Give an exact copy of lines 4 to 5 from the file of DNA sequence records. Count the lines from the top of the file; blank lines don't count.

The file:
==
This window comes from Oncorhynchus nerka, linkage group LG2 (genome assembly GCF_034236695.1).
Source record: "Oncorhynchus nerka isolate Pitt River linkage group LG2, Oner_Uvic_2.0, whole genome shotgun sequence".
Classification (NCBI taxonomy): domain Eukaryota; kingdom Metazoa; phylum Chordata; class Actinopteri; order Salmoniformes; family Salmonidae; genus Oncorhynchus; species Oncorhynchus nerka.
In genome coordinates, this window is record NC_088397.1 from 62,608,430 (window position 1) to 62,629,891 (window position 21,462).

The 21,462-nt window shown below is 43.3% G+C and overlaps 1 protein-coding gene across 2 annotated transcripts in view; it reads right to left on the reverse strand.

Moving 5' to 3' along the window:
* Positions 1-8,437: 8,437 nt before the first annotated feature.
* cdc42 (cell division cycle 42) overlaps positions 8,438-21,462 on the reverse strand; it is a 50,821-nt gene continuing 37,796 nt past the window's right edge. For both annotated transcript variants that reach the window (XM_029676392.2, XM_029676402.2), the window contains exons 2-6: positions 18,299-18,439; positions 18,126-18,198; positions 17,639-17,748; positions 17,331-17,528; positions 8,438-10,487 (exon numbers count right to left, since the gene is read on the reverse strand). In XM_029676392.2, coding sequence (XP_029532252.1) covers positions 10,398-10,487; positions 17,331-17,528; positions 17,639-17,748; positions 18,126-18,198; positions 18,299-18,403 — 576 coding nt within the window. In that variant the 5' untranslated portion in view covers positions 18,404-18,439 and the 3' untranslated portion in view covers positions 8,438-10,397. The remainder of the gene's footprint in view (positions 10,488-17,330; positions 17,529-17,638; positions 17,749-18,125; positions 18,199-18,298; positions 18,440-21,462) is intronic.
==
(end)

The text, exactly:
In genome coordinates, this window is record NC_088397.1 from 62,608,430 (window position 1) to 62,629,891 (window position 21,462).

The 21,462-nt window shown below is 43.3% G+C and overlaps 1 protein-coding gene across 2 annotated transcripts in view; it reads right to left on the reverse strand.